Denuclearising Pakistan would be, perhaps, a good idea to begin with. But how?
Next, a post from The Acorn in which Nitin expresses a slightly nuanced view. He writes:
So while attempting to bring about a collapse of Pakistan is undesirable, many of Prof Vaidyanathan’s prescriptions lend themselves for coercive diplomacy. They allow India to pursue a variety of punitive and coercive policies in a calibrated manner, without raising military tensions. For instance, it would be untenable for the international community to disagree that all economic aid to Pakistan must be made contingent on its government meeting concrete deliverables, like extraditing terrorists that live in the open in its territory. In fact, The Acorn has long argued that the greatest failure of the “peace process” was that it distracted attention from the important objective of creating a range of flexible policy instruments that could not only be turned on and off, but also fine-tuned and targeted.
To modify B Raman’s words a little, the capability to cause “a divided Pakistan, a bleeding Pakistan, a Pakistan ever on the verge of collapse without actually collapsing—-that should be our objective till it stops using terrorism against India.”
Next, some excerpts from Stable Pakistan not in India’s interest by Capt. Bharat Verma (Editor, Indian Defence Review). I had also quoted this in a comment to the Emergency in Pakistan post (emphasis mine):
…With Pakistan on the brink of collapse due to massive internal as well as international contradictions, it is matter of time before it ceases to exist.
Multiple benefits will accrue to the Union of India on such demise.
…The self-destructive path that Islamabad chose will either splinter the state into many parts or it will wither away—a case of natural progression to its logical conclusion. In either case Baluchistan will achieve independence.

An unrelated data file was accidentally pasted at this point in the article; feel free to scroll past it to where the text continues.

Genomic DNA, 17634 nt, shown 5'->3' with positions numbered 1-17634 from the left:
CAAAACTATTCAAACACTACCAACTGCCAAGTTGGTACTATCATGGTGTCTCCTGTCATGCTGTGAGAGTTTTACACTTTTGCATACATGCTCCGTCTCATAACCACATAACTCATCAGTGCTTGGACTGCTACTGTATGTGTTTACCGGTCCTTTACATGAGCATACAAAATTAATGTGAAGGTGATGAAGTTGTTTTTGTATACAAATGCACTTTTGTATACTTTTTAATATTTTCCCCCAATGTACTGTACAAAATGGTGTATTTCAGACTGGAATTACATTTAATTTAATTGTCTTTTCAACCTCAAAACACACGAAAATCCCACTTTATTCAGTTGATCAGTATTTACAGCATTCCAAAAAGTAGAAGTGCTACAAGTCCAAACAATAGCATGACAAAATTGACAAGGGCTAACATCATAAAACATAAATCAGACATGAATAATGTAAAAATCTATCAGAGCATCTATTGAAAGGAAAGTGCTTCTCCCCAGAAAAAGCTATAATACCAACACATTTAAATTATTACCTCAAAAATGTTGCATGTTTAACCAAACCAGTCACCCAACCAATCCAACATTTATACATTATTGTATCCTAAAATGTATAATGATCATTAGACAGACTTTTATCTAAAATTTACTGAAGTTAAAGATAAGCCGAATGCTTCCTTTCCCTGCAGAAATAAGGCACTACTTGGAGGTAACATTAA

For New Delhi this opens a window of opportunity to ensure that the Gwadar port does not fall into the hands of the Chinese. In this, there is synergy between the political objectives of the Americans and the Indians. Our existing goodwill in Baluchistan requires intelligent leveraging.
Sindh and most of the non-Punjabi areas of Pakistan will be our new friends.
Pakistan’s breakup will be a major setback to the Jihad Factory, which functions with the help of its army and the ISI. This in turn will ease pressures on India and the international community.
With China’s one arm, i.e. Pakistan disabled, its expansionist plans will receive a severe jolt. Beijing continues to pose another primary threat to New Delhi. Even as we continue to engage with it as constructively as possible, we must strive to remove the proxy.
At the same time, it is prudent to extend moral support to the people of Tibet to sink Chinese expansionism in the morass of insurgency. For a change, let us do to them what they do to us.
With Pakistan gone, the chances of Central Asia getting infected with the Jihadi fervour will recede. Afghanistan will gain fair amount of stability. India’s access to Central Asian energy routes will open up.
…Above all, the gathering threat from a united group of authoritarian regimes along our 14,000 km borders, orchestrated and synchronised by Pakistan, will dissolve.